But even without a smart phone or camera or paint brush in hand, I think we tend to constantly construct or compose the scenes before us. Indeed, in a city of such overwhelmingly abundant and artful details we have no choice. On any given day I suspect that that tourist souvenir cart to the right of the photo above is almost as entirely absent from my perception of Campo Santa Maria Formosa as it is from Layton's canvas. We all have a certain Venice in mind, a Venice we'd like to see, a pleasing or maybe just tolerable Venice, and we frame our vision of it, with or without a camera, accordingly.
Saturday, June 17, 2017
As you can see, it's common for the drivers of mototopi, or large work boats, to steer them with--well, with what you can see for yourself. And even after living here for 6 years, and in spite of its indisputable practicality, it still surprises me.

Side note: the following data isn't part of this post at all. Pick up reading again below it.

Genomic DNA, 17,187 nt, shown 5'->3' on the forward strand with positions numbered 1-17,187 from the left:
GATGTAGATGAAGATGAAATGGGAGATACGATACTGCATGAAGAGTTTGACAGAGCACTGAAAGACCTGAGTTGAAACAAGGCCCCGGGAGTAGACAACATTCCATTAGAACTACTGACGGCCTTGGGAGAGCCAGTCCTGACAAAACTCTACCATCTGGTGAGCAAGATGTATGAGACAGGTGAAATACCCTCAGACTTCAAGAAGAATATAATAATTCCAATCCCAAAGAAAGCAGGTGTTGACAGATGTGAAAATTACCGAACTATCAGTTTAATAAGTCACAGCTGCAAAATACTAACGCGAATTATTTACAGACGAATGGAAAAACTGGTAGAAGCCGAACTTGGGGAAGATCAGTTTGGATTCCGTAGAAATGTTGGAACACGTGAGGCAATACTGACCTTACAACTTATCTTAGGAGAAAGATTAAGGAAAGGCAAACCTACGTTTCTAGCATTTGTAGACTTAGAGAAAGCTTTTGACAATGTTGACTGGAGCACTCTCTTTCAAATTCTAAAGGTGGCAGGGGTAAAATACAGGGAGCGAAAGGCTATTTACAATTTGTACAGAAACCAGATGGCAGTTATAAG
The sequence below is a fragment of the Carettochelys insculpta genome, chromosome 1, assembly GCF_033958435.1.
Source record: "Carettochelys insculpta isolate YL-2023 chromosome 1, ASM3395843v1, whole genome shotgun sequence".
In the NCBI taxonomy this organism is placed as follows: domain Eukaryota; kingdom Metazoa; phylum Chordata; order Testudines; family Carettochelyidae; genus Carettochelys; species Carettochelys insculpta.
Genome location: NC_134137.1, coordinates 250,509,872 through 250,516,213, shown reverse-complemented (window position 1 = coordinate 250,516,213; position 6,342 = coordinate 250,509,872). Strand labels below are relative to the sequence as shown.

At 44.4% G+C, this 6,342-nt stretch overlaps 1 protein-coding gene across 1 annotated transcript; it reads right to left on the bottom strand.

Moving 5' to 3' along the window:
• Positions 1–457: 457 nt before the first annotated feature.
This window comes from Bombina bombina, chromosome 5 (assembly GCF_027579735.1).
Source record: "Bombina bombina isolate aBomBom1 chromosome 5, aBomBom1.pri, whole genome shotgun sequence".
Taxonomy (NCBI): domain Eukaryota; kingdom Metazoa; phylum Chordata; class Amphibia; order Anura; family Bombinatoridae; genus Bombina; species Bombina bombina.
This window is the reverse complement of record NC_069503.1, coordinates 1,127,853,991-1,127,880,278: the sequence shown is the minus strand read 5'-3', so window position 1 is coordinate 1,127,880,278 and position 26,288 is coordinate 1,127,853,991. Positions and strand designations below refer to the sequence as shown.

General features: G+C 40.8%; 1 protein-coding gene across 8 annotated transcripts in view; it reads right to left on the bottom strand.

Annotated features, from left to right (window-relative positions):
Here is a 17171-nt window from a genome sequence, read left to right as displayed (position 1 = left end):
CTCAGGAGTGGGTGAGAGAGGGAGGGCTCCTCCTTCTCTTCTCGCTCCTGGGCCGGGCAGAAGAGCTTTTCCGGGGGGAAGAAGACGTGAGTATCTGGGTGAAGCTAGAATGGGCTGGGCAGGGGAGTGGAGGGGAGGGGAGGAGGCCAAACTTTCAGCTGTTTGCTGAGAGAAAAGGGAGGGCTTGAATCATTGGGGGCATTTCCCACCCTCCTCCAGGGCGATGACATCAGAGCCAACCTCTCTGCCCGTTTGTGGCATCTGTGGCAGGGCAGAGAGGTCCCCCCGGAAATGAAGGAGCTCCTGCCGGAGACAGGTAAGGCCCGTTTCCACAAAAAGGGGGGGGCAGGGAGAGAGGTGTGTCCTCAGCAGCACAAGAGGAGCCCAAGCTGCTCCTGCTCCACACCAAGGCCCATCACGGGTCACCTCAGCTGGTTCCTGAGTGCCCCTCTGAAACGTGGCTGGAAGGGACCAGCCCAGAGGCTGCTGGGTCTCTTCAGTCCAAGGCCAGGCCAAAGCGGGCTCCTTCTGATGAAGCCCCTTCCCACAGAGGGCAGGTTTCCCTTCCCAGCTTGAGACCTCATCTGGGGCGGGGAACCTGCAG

Of course my 9-year-old son, who aspires to be a mototopo driver himself--and studies and mimics their every move as other kids around the world study and mimic the moves of Cristiano Ronaldo and Lionel Messi--finds nothing at all curious about this way of steering. Rather, the only question in his mind is whether he'd prefer the smaller type of handle you see above or the type with the long upright extension, as below, against which you can lean back for maximum comfort while driving (note the black padding taped around the upright in the image below).
At the end of a work day I've seen drivers reclining against (and upon) this latter type of tiller looking quite contented indeed.
In any case, this is one of those cultural differences between us that I think best to let pass without much comment. I wonder, though, if it would considered acceptable for women mototopi drivers to steer in this way.
But as I've never seen a woman piloting a mototopo here, there's no way of knowing.
Monday, June 12, 2017
|Jane da Mosto receives the Premio Osella from the president of the Comitato Festa della Sensa, Giorgio Suppiej, as Mayor Gianluigi Brugnaro applauds at far right|